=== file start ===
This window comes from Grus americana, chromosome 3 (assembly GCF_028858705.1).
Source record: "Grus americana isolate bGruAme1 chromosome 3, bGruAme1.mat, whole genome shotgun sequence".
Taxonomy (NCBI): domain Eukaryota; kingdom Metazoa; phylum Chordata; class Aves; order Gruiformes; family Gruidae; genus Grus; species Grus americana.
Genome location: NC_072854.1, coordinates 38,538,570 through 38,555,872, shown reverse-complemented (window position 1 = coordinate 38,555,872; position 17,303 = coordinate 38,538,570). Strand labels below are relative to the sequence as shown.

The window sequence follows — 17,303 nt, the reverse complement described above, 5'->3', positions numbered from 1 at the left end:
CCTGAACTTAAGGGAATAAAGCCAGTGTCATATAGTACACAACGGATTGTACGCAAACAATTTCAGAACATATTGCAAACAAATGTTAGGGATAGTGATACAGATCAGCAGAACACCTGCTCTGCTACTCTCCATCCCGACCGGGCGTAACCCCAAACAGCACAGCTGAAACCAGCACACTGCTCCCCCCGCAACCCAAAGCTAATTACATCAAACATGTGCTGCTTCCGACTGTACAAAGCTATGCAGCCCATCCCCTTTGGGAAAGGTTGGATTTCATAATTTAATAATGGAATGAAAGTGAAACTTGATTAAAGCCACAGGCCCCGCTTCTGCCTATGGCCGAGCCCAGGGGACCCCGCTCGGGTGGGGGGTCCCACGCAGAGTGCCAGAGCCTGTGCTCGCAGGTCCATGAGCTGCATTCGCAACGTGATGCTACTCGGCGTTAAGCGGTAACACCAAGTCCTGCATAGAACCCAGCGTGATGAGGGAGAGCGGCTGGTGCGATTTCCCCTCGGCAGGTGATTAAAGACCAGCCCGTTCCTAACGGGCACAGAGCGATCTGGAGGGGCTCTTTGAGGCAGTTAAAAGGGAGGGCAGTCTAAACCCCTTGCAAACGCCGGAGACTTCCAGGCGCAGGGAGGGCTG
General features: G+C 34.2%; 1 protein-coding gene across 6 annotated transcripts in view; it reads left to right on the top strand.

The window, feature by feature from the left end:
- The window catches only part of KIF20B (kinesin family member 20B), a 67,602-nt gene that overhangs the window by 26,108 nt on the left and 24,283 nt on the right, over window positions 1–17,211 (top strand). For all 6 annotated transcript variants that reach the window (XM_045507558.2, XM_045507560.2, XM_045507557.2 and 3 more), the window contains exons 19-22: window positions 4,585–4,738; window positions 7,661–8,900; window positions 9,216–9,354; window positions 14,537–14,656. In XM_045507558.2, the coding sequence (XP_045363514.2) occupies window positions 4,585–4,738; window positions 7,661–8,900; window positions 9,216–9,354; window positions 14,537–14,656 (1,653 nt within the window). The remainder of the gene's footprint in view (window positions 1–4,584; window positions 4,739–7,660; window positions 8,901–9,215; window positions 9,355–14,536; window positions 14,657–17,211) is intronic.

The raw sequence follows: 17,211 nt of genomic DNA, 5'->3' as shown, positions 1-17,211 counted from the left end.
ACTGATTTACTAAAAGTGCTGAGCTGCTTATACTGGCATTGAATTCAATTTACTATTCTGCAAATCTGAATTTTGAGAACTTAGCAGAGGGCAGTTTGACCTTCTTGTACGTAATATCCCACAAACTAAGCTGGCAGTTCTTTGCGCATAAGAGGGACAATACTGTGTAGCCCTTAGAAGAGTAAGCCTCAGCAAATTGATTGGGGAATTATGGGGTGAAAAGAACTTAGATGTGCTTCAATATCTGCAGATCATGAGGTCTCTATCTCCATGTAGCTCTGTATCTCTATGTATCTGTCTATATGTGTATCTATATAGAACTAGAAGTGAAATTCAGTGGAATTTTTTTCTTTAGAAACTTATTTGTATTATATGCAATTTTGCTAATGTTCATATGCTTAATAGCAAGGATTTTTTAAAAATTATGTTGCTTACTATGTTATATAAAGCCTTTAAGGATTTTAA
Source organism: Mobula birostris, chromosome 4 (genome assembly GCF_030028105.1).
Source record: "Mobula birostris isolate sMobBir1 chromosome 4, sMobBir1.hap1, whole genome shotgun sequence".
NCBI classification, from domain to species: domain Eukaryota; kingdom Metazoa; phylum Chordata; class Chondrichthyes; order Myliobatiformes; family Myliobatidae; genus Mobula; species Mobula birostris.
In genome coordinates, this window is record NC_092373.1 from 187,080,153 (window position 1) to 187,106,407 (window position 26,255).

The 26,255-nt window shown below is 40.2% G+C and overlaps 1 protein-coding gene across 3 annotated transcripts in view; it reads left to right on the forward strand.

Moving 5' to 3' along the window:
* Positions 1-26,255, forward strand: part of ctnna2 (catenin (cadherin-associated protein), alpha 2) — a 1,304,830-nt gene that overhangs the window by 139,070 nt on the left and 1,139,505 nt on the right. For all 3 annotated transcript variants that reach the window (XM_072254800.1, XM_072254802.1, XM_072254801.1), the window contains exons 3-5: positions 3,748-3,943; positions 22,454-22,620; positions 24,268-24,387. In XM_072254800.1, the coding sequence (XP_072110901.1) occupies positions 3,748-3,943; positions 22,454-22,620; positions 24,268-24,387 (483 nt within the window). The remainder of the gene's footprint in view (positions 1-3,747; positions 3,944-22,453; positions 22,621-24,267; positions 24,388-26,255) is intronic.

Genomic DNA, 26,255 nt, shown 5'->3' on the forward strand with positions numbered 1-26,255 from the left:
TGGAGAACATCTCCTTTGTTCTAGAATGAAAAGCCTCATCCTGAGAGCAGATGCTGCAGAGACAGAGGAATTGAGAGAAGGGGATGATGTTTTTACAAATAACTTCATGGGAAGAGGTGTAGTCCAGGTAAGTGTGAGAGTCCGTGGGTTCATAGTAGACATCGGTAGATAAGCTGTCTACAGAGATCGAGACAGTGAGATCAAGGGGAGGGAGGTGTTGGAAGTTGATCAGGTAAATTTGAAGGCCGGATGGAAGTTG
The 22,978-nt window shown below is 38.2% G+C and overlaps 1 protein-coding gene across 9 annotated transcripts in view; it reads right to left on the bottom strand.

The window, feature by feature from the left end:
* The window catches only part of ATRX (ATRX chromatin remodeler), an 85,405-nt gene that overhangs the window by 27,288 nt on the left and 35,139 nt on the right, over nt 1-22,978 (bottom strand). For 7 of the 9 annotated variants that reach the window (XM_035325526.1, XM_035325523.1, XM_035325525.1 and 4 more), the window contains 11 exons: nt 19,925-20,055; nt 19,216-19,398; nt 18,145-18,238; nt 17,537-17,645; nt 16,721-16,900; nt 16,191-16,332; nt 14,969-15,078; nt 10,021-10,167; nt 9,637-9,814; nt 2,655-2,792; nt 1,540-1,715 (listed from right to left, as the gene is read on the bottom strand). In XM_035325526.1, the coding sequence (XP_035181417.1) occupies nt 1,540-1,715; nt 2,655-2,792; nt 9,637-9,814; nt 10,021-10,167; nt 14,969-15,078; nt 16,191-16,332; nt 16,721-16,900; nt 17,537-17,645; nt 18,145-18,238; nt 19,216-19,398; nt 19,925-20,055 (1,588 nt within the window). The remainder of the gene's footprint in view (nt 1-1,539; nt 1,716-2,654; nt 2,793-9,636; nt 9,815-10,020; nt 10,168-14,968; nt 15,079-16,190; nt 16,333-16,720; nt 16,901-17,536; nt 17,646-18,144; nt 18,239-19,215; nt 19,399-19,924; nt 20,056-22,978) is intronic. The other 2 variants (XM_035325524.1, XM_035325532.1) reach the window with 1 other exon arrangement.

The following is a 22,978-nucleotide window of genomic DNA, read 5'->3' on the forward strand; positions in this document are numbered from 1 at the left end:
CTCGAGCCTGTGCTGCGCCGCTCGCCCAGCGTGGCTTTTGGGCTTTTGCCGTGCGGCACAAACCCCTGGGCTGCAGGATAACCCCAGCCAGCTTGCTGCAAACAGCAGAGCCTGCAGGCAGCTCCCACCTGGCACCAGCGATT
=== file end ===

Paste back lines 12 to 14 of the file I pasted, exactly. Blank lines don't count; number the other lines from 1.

Source organism: Mobula birostris, chromosome 4 (genome assembly GCF_030028105.1).
Source record: "Mobula birostris isolate sMobBir1 chromosome 4, sMobBir1.hap1, whole genome shotgun sequence".
NCBI classification, from domain to species: domain Eukaryota; kingdom Metazoa; phylum Chordata; class Chondrichthyes; order Myliobatiformes; family Myliobatidae; genus Mobula; species Mobula birostris.